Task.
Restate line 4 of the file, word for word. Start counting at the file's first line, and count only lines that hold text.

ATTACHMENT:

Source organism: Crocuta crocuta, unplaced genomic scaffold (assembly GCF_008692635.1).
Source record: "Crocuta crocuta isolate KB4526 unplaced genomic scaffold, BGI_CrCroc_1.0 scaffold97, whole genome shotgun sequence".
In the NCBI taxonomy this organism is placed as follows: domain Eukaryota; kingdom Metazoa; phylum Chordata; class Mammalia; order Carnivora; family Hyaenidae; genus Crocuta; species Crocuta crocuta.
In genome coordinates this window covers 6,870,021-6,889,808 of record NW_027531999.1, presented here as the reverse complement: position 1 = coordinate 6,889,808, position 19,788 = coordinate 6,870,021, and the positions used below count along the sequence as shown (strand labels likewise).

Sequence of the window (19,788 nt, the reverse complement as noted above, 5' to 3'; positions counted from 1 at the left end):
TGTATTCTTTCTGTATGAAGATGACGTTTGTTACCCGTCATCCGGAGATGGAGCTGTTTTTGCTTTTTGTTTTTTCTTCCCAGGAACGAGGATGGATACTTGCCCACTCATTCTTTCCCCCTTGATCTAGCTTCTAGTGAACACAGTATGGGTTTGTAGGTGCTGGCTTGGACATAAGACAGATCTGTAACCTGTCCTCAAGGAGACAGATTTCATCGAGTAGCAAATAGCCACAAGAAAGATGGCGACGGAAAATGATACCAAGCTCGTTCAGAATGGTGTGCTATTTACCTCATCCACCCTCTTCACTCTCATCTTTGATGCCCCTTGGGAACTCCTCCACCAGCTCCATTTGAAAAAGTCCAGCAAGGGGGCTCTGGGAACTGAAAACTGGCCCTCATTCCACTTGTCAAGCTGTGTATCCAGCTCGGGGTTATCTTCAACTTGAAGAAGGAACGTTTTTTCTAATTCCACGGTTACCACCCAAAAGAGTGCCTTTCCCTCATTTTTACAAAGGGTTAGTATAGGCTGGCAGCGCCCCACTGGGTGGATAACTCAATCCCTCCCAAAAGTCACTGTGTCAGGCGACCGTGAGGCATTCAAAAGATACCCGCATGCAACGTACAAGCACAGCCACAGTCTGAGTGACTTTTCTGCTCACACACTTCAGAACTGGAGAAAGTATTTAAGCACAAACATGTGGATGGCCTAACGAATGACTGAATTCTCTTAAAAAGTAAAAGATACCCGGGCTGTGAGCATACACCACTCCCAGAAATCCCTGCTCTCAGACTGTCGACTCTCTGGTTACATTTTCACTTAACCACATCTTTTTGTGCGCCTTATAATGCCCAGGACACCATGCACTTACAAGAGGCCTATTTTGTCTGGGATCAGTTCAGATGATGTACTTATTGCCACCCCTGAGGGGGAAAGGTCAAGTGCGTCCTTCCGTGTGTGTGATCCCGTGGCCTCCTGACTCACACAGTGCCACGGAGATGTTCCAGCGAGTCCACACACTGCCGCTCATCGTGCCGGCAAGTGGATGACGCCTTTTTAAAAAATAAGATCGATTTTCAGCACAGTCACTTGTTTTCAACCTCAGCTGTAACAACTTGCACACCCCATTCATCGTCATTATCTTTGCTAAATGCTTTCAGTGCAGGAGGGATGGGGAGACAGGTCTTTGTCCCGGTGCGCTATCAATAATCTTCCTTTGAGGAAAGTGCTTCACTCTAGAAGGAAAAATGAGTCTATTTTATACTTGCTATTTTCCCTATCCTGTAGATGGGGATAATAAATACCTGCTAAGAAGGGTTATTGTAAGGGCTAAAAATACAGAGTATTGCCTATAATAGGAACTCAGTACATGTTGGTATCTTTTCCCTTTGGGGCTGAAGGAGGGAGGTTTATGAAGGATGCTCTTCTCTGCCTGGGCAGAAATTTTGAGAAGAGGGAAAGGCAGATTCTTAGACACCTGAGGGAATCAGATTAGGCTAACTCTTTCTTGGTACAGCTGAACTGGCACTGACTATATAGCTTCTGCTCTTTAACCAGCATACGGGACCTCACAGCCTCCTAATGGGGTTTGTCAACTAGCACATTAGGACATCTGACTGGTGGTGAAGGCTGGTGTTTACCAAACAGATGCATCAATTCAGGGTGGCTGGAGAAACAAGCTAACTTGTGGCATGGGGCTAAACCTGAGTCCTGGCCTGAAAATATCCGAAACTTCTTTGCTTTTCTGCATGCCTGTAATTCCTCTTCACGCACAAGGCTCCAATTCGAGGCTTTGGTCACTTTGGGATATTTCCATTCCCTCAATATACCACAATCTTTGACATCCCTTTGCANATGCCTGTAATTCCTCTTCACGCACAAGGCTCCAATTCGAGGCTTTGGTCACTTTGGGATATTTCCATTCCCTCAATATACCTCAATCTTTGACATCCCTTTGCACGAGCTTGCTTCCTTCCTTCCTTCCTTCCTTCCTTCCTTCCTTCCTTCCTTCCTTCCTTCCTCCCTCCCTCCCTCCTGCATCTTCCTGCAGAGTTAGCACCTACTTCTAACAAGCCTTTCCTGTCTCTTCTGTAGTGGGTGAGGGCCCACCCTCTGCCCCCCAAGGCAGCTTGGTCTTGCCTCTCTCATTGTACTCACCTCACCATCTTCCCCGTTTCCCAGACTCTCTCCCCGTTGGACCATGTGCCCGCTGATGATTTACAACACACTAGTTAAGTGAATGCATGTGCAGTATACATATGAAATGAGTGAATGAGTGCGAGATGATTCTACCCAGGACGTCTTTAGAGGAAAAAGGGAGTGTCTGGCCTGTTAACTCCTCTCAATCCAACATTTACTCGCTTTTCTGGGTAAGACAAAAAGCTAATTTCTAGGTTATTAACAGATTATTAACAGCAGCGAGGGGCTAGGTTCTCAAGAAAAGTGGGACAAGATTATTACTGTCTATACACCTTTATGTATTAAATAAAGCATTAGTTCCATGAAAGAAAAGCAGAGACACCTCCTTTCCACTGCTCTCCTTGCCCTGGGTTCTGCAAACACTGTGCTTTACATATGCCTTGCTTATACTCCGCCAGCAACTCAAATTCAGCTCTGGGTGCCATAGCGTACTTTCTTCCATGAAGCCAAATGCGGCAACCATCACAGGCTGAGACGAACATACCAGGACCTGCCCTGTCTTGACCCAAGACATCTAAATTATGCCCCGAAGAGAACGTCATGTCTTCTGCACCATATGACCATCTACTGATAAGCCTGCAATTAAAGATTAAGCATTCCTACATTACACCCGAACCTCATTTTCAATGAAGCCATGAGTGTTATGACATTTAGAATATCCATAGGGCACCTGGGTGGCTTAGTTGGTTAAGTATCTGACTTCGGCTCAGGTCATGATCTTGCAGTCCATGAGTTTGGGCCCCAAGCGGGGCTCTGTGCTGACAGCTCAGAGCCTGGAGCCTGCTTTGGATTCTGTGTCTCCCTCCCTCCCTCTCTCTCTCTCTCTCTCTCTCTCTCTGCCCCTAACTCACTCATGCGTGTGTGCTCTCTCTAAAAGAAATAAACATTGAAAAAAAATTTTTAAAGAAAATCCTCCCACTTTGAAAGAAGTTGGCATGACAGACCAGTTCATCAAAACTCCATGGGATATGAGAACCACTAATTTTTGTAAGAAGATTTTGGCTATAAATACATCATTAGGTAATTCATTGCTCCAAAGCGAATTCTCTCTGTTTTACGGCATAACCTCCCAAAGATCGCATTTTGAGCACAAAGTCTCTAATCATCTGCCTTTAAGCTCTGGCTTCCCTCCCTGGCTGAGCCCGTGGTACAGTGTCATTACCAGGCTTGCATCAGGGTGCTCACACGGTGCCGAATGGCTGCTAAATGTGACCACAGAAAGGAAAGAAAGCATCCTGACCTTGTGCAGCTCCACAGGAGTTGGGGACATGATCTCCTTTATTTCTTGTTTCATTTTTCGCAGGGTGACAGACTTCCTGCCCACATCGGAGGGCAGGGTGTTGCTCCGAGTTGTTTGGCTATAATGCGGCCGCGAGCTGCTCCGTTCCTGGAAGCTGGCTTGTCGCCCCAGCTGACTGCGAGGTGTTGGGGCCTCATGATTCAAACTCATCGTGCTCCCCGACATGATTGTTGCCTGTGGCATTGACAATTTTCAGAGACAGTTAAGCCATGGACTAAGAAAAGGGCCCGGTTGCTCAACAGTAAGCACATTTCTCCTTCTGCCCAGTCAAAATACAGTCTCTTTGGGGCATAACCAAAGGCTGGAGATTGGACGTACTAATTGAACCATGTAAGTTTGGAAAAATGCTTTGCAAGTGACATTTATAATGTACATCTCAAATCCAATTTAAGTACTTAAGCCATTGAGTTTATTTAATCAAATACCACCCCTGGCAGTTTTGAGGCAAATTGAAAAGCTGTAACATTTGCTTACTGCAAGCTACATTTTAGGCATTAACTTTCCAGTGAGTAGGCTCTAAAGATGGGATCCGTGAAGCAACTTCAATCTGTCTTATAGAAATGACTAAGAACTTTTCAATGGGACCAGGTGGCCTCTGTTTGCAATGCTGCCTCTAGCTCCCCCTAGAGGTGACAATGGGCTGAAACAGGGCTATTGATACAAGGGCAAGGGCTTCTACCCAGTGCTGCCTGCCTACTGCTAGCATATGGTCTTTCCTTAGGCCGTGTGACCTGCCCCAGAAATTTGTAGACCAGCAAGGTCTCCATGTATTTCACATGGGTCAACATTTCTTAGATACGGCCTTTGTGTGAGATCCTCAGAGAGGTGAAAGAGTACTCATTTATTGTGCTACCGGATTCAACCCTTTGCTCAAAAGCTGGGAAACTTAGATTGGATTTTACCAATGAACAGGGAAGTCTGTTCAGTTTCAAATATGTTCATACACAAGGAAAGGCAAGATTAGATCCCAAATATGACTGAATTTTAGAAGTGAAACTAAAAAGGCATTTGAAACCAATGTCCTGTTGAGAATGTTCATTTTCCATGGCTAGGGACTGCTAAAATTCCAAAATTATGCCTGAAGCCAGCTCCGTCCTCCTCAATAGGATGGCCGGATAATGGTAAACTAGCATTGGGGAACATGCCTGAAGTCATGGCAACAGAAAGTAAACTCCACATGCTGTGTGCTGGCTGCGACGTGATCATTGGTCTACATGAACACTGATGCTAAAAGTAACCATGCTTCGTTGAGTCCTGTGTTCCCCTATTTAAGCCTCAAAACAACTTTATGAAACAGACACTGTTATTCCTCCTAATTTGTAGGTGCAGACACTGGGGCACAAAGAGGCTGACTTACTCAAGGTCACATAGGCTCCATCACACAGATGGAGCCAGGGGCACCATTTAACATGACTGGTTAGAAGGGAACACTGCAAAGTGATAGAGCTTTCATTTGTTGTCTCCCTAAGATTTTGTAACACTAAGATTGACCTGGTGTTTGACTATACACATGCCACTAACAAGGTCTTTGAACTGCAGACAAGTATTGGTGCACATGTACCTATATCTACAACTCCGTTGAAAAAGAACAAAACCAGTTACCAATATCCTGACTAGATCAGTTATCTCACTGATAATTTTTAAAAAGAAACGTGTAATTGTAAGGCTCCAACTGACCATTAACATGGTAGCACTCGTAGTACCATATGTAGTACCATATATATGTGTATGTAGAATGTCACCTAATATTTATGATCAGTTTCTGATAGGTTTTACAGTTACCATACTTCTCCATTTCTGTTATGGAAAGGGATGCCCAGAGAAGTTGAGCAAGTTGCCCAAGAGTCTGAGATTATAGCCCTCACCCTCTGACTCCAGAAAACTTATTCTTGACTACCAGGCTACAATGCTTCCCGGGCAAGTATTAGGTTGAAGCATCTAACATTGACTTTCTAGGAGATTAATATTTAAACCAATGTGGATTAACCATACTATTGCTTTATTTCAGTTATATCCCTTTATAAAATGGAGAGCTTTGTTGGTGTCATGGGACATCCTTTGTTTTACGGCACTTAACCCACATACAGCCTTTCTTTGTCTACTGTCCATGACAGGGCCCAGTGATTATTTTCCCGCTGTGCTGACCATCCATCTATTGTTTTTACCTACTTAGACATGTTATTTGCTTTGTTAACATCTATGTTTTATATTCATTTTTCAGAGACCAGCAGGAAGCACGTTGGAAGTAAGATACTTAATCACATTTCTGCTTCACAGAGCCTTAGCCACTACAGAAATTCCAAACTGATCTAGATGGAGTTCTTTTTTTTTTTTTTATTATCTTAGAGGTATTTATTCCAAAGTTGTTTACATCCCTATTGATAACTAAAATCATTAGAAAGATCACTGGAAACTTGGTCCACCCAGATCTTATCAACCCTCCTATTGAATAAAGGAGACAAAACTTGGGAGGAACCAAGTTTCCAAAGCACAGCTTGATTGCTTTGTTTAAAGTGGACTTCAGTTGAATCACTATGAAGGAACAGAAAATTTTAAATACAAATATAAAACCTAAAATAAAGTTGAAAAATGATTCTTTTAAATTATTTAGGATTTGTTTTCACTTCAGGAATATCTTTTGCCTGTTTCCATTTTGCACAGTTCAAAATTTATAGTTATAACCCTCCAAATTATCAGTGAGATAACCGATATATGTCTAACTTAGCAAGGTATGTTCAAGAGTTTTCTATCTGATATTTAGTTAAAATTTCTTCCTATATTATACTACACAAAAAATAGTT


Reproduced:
In genome coordinates this window covers 6,870,021-6,889,808 of record NW_027531999.1, presented here as the reverse complement: position 1 = coordinate 6,889,808, position 19,788 = coordinate 6,870,021, and the positions used below count along the sequence as shown (strand labels likewise).